Uber loses UK court appeal against drivers’ rights

Ride-hailing firm Uber has reportedly lost its appeal against a ruling that its drivers should be classed as workers with minimum-wage rights rather than self-employed.

Uber immediately said it would appeal to higher courts against the decision by the Employment Appeal Tribunal (EAT) in central London.

Last year, two drivers successfully argued at a British employment tribunal that the ride-hailing company have significant control over them to provide an on-demand taxi service. Therefore, they grant Uber drivers with workers’ rights such as holiday entitlement and rest breaks.

According to Reuters, Uber argued that its drivers enjoy the flexibility of their work and are self-employed, entitling them in British law to only basic entitlements such as health and safety. The firm said in that its drivers operate in the same way as minicabs, or private hire vehicles, which sprung up in Britain more than 50 years ago.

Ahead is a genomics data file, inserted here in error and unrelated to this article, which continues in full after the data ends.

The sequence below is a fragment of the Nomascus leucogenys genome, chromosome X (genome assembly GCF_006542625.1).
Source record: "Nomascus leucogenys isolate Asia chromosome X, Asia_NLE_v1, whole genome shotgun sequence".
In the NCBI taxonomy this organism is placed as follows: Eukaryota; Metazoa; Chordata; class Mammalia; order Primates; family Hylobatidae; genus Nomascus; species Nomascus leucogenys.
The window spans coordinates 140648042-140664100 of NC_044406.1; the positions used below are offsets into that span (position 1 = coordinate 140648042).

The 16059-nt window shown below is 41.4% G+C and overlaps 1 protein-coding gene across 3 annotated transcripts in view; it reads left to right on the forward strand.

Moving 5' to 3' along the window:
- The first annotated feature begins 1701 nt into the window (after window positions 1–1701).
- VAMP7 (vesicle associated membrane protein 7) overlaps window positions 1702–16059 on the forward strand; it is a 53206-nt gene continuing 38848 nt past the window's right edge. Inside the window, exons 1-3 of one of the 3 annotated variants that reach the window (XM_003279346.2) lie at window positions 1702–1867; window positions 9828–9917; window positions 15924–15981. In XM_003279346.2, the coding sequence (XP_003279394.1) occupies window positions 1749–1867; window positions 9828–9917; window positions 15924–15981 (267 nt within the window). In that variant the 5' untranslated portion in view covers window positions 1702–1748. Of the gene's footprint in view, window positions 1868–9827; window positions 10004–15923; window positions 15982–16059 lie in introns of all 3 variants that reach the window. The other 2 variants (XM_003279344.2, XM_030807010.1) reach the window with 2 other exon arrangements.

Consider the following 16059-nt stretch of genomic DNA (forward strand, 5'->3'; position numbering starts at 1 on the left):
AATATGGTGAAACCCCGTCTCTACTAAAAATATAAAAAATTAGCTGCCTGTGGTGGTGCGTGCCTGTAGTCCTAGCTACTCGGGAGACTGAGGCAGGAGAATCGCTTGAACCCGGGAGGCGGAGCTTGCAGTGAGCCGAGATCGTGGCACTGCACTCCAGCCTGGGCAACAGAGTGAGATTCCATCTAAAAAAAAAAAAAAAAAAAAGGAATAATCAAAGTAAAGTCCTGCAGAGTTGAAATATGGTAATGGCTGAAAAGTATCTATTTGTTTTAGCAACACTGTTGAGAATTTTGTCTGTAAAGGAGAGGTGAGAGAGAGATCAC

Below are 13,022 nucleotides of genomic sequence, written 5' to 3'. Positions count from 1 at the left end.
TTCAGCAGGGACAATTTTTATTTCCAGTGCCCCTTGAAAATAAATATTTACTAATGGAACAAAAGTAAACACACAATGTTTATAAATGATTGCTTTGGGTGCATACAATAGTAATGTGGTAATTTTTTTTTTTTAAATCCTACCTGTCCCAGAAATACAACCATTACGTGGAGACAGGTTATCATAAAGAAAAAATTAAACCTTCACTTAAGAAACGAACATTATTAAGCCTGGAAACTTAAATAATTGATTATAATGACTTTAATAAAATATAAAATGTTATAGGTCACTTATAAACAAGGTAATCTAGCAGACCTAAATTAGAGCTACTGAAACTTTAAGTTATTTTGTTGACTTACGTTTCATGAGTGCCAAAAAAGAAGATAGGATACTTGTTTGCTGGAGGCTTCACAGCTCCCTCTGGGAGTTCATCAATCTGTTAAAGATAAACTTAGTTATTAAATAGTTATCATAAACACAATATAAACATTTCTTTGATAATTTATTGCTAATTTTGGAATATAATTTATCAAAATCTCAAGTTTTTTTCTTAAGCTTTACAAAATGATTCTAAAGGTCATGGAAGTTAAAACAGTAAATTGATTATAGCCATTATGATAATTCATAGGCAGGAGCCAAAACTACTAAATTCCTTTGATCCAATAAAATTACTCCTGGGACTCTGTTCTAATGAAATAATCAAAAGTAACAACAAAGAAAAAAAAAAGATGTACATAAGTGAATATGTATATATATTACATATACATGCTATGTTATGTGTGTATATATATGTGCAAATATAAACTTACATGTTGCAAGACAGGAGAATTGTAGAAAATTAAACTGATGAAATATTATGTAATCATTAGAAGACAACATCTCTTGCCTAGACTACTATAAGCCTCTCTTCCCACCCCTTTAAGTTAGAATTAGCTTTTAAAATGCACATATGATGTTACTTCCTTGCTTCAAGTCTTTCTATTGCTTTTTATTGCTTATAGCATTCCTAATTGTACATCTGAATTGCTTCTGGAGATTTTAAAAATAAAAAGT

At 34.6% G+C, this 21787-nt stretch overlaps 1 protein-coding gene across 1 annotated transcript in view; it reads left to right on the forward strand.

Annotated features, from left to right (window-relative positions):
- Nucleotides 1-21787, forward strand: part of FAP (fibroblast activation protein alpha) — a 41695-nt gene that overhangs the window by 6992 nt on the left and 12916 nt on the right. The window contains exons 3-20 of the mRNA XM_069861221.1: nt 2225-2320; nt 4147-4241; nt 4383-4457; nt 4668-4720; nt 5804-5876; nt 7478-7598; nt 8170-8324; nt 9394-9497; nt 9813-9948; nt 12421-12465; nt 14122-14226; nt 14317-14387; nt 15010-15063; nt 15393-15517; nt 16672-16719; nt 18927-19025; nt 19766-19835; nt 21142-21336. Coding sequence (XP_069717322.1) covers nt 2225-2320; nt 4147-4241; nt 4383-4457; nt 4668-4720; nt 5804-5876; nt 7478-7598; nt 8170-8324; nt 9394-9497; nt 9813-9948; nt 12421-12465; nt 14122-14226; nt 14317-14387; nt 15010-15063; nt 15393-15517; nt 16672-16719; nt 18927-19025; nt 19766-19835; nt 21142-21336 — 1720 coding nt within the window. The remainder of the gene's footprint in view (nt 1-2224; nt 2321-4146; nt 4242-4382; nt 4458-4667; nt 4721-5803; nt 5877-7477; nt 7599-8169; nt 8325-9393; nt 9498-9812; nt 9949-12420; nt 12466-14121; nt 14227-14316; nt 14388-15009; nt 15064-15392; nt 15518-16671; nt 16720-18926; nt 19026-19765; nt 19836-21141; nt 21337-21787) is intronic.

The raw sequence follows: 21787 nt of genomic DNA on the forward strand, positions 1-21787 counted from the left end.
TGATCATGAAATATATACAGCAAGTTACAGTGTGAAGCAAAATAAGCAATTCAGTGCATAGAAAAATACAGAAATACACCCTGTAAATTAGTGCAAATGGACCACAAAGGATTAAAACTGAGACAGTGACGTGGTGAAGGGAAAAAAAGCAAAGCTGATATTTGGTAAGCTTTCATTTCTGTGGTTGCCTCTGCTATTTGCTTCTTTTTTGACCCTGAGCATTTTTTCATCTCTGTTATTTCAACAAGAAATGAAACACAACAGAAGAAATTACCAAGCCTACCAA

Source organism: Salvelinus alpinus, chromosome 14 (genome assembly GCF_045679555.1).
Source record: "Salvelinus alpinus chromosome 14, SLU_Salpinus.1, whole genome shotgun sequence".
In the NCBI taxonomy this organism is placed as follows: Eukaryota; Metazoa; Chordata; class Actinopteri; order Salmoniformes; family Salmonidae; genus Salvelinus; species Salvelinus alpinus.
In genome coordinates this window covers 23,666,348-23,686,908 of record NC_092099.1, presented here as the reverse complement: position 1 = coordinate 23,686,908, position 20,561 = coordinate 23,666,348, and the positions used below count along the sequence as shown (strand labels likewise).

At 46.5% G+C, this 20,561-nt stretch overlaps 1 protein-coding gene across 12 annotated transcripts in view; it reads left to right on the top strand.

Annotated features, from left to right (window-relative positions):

A spokesman from Uber said that the company had 14 days to submit its application and decide whether to apply to take the case to the Supreme Court, Britain’s top judicial body. “Over the last year we have made a number of changes to our app to give drivers even more control,” said Uber UK’s Acting General Manager Tom Elvidge in a statement. “The main reason why drivers use Uber is because they value the freedom to choose if, when and where they drive.”

Yaseen Aslam, one of the drivers involved in the case, said they would continue their fight to ensure workers’ rights were respected.

In September this year, Transport for London ruled that Uber as unfit to run a private taxu service, and refused to renew its licence on the grounds of “public safety and security implications”.


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